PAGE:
Collingwood Society: Northumberland Archives

This weekend was the Collingwood Society’s annual summer outing – less of an adventure this year than some years, as we were going to the Northumberland Archives at Woodhorn, although still a bit of an adventure for me, as the easiest way to get there was train to Alnmouth and a wandering kind of bus south.

Of course, last year when we tried to meet outdoors it rained for most of the day, so this year when it was an indoor event the sun shone gloriously.

There were three different sets of records looked out for us from three different Northumberland families – letters to Admiral Robert Roddam, when he was Port Admiral at Portsmouth around 1790, along with a book where he had kept copies of letters sent and received at an earlier period when he was captain of the Colchester, letters to Francis Blake Delaval as a ship’s captain in the early 18th century, and letters from Collingwood to his father in law John Erasmus Blackett.

We were divided up into little groups and just chose a place to start – I was at some of the Roddam letters, a neat little pile folded into slips.

These were quite a variety – some plain logistics, but quite a few writing to request things, often for personal reasons – I mean, not asking things of the admiral because he was the admiral, but asking things of Roddam because he was Roddam. My favourite, though, was one which looked as if it had got in by mistake – a letter from a petty officer to a brother in Berwick, appointed to a new ship where he had had 24 shillings and a new jacket stolen from him, and wasn’t in the position where he had previously served, although he was hoping that would be remedied – maybe Roddam was to help in the remedy.

The Delaval letters were a flat pile, and mostly absolutely filthy looking – they looked like they’d been in a cellar or something for a while – but the written sides were clean enough, and mostly in good handwriting.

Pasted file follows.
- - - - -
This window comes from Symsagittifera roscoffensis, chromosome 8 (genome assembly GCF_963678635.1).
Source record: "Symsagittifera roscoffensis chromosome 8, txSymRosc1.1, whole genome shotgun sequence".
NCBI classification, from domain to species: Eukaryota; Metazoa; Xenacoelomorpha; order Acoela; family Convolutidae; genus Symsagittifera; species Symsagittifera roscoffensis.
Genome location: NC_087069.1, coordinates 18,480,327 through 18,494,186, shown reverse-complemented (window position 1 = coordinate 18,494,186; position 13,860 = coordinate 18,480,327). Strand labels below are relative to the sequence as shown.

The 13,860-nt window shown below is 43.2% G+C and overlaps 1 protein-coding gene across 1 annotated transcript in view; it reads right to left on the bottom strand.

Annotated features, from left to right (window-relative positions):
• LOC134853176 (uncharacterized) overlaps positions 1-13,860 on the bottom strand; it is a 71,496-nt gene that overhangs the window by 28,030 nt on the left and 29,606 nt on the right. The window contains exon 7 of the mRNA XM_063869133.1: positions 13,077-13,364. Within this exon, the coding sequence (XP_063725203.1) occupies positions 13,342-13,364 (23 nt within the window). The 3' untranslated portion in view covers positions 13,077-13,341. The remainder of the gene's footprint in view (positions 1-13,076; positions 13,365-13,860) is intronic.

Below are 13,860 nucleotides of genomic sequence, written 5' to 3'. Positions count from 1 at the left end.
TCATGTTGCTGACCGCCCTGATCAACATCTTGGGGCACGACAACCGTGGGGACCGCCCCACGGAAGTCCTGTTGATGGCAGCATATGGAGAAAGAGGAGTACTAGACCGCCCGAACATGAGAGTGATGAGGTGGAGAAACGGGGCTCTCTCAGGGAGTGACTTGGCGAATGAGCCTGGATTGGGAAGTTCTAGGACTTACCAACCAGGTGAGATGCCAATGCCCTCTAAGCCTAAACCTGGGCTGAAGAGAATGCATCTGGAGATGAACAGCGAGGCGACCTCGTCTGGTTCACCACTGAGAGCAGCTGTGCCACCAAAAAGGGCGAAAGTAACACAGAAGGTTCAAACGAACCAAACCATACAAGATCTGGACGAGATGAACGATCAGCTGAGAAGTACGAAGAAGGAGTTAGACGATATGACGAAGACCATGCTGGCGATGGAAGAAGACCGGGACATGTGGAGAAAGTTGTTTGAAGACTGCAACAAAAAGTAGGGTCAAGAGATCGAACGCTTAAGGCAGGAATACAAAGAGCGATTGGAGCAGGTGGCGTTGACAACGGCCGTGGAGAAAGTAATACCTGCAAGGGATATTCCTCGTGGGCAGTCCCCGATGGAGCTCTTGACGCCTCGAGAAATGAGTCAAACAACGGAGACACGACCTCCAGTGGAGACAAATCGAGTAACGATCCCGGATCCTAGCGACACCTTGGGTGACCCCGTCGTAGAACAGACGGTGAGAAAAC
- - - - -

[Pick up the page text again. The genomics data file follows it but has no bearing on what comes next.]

The part of the pile that I looked through was a nice set of practical letters, mostly instructions about a convoy to the Baltic, with orders about stores and manning, and about where to go and how long to wait for ships to join. Some of the details were wonderful – in one letter the ship was being sent ‘surgeon’s necessaries and a copper kettle’!

The Roddam letter book, which was the last thing I got to look at, was the same kind of thing, but with the captain’s requests and replies as well as the letters sent to the ship. We only glanced through it, being a bit lettered out by then, but one we enjoyed was about how the ship had requested flags that they needed to reply to signals, but when they had arrived, the commissioner had refused to let Roddam have them. I think a new set had to be sent!

The Collingwood letters I really only got to hear about – some people had collected wonderful turns of phrase from them, including a description of Nelson as ‘one of the finest creatures who ever floated on the sea’. They were also the only set of personal letters we had, so a much more general depiction of the war and the personalities involved than the service letters. But I had enjoyed the rest too much to really miss them – my problem is always with being interested in everything!

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